Biomass comprises waste from agricultural practices, food processing, animal manure, and even sewage treatment plants. Conventional pyrolysis, in which biomass materials are decomposed by heating them at high temperatures produced by natural gas and without oxygen, is a standard technique for turning biomass into other useful chemicals and fuels. Postdoc Wenqin Li and Laboratory scientist George Peridas are analyzing new technologies for making this process more efficient, collaborating with Iowa State University’s Bioeconomy Institute to leverage autothermal pyrolysis for biomass conversion. Autothermal pyrolysis uses only air as the fluidizing gas, allowing for 25 percent fewer capital costs and eliminating the heat transfer barriers of traditional methods.
In California, recent droughts and insect infestations have generated about 145 million dead and dying trees, which also pose a significant fire threat. Livermore researchers are studying how to best manage this enormous amount of biomass by applying expertise in systems design and technoeconomic and life-cycle analysis. “We’re working on understanding the economics of this process,” says Li. “Our goal is to mitigate CO2 emissions by decomposing biomass in small, transportable units to produce valuable products.” Livermore researchers are working with Sierra Pacific Industries, the state’s largest private landowner, to erect a modular, pilot-scale autothermal pyrolysis plant that will take dry biomass materials, grind them, and dump them into a column operating at about 500°C at atmospheric pressure. The decomposed carbon constituents would be vaporized and then condensed to liquids that can be upgraded into transportation fuels and chemicals. Autothermal pyrolysis also produces solid biochar (charcoal), which can be used as a soil amendment and thereby sequester carbon underground.
Livermore researchers have been instrumental in developing ways to sequester CO2 deep underground (more than 1,000 meters), where the pressure turns it into a liquid. The researchers are particularly interested in engaging the U.S. oil industry to make underground CO2 storage a reality in depleted oil fields. An attractive option is using the well-established infrastructure and expertise resident in oil and gas production companies in Central California. Aines points out that Livermore researchers provide the most advanced 3D fracture mechanics modeling for managing the risk of induced seismicity associated with underground CO2 sequestration projects.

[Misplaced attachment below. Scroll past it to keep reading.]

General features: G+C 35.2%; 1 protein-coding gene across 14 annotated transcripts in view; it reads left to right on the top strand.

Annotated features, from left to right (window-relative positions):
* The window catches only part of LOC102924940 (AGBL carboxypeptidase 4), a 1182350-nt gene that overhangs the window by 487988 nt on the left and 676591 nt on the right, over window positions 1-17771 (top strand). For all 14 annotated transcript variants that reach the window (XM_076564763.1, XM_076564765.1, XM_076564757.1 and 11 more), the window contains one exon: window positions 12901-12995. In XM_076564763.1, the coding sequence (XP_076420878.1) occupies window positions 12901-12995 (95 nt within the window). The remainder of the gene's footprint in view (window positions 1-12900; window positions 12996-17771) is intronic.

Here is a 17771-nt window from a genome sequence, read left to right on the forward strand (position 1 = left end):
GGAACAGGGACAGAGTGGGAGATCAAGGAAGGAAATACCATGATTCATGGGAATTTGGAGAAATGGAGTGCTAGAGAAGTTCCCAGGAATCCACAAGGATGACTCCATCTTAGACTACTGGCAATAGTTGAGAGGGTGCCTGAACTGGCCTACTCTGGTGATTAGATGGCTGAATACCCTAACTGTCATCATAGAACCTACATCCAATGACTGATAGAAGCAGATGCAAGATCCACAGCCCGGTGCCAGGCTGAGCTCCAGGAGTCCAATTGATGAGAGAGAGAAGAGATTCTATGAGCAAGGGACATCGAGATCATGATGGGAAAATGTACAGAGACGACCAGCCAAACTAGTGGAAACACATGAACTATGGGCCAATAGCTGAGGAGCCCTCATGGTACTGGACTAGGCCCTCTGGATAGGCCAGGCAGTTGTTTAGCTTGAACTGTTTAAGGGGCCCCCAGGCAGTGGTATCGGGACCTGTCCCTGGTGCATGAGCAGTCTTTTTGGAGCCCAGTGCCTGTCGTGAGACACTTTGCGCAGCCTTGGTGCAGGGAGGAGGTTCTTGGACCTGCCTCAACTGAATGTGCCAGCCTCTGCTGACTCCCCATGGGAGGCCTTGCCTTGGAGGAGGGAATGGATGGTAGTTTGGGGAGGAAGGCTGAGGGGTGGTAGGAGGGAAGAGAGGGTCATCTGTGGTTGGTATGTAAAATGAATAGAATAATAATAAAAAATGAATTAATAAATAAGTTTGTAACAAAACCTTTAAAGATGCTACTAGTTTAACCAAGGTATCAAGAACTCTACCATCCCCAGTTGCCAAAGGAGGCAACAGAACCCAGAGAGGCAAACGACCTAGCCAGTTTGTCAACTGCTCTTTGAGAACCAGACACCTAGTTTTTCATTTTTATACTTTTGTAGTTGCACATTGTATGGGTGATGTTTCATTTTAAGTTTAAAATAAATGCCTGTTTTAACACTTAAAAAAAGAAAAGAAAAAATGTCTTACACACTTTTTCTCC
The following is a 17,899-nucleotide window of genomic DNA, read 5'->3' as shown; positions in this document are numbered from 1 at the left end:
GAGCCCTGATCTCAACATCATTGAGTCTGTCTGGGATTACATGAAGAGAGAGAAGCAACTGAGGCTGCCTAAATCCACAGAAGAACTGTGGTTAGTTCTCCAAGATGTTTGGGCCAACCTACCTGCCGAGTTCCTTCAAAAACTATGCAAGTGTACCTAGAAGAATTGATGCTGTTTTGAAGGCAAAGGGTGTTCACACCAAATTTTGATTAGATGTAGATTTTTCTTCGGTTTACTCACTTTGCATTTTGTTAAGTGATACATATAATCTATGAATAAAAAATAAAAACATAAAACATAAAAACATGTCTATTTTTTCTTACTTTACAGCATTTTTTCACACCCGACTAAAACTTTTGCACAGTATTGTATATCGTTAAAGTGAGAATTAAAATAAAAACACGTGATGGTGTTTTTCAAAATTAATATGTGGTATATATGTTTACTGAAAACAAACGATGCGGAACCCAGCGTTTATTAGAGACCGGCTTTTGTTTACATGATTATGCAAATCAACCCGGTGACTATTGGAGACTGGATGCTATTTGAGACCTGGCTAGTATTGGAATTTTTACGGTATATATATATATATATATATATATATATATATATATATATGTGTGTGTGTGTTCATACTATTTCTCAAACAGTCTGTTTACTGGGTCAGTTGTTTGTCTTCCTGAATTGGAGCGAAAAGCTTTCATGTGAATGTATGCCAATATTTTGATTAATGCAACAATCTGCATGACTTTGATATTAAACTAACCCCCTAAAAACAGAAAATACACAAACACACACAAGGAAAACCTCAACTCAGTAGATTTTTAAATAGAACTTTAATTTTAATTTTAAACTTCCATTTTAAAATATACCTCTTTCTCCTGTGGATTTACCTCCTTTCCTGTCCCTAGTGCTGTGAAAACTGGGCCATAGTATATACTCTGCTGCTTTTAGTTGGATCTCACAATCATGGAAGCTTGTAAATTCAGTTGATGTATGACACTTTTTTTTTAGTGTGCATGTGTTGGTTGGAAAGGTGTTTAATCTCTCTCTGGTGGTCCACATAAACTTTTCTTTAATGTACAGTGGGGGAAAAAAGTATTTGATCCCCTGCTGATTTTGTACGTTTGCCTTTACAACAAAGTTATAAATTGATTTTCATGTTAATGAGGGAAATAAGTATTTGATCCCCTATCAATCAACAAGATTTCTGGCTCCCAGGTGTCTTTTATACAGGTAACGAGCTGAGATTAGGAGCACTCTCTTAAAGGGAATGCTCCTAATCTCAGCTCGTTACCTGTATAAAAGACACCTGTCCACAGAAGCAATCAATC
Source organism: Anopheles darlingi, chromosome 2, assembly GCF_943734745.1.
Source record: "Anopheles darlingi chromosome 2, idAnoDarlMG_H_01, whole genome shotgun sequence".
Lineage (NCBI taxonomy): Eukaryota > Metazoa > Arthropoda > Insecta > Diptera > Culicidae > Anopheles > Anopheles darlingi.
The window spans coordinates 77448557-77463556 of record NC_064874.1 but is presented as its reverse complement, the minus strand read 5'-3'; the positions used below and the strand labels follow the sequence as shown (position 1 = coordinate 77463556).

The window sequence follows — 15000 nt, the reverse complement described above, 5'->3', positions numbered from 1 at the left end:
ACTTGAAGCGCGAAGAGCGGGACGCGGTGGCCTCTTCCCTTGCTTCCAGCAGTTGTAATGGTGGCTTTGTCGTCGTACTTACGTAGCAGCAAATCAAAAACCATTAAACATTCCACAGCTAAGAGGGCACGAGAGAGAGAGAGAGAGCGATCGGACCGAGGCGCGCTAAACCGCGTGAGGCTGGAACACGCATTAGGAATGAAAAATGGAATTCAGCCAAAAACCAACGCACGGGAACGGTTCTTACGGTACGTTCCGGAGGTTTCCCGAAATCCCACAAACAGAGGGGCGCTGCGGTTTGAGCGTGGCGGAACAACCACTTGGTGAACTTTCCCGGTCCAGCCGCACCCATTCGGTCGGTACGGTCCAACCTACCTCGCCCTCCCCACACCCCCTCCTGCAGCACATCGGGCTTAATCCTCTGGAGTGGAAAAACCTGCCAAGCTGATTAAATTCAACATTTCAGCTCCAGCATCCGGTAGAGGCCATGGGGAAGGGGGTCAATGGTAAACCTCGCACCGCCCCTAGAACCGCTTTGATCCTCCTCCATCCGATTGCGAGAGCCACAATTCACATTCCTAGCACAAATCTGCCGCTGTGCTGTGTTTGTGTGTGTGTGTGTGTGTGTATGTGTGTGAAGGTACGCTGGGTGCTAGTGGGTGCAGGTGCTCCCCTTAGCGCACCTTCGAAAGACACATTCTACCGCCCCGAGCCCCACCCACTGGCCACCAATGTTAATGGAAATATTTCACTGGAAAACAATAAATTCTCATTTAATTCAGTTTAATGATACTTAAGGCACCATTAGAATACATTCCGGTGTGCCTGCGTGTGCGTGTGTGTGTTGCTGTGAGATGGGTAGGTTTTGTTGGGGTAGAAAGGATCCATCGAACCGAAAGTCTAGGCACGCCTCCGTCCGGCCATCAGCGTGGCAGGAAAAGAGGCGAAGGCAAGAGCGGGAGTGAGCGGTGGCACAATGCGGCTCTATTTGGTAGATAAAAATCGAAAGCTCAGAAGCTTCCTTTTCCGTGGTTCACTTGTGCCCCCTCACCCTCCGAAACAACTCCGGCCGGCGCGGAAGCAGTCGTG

CO2 sequestration is not a new concept, and DOE-sponsored pilot studies for the past decade have demonstrated its utility by safely storing 16 million tons underground. Notably, since 1996, the Sleipner oil platform off Norway’s coast in the North Sea has been putting nearly 1 million metric tons of CO2 underground per year, the first large-scale carbon removal plant in the world. Livermore researchers are working with an independent oil producer in California to determine if CO2 storage under its oil fields is a safe and economical approach for the company.
According to Aines, the United States is poised to become the world leader in negative emissions largely through CO2 sequestration and production of carbon-based materials and fuels from atmospheric waste products. Development and demonstration of innovative technologies will be key to this new carbon economy, which could surpass today’s agriculture, oil and gas, or electrical power sectors in size. In many parts of the country, infrastructure exists for such a transformation. For example, California’s Central Valley has 100,000 trained oil workers, whose skills could be applied to putting large amounts of CO2 under existing oil fields. “The technology, people, and jobs are comparable for both oil production and underground CO2 sequestration. Today’s oil jobs could be converted to tomorrow’s carbon reduction jobs.”
New technologies for converting CO2 into everyday materials and fuels will provide opportunities for commercial enterprises, especially where CO2 and natural gas are readily available, and electricity is inexpensive. In the Texas to Iowa corridor, for example, CO2 is an abundant feedstock, and new wind turbines and solar farms routinely sell power on the wholesale market for less than 2 cents a kilowatt hour, much cheaper than power from natural gas, coal, and nuclear power plants. Industries could use that electricity and CO2 to make chemical products in high yields without much of the expensive separation equipment required in today’s refineries and chemical plants. Moreover, this new economy would improve national security through energy self-sufficiency, as well as promote climate and economic security.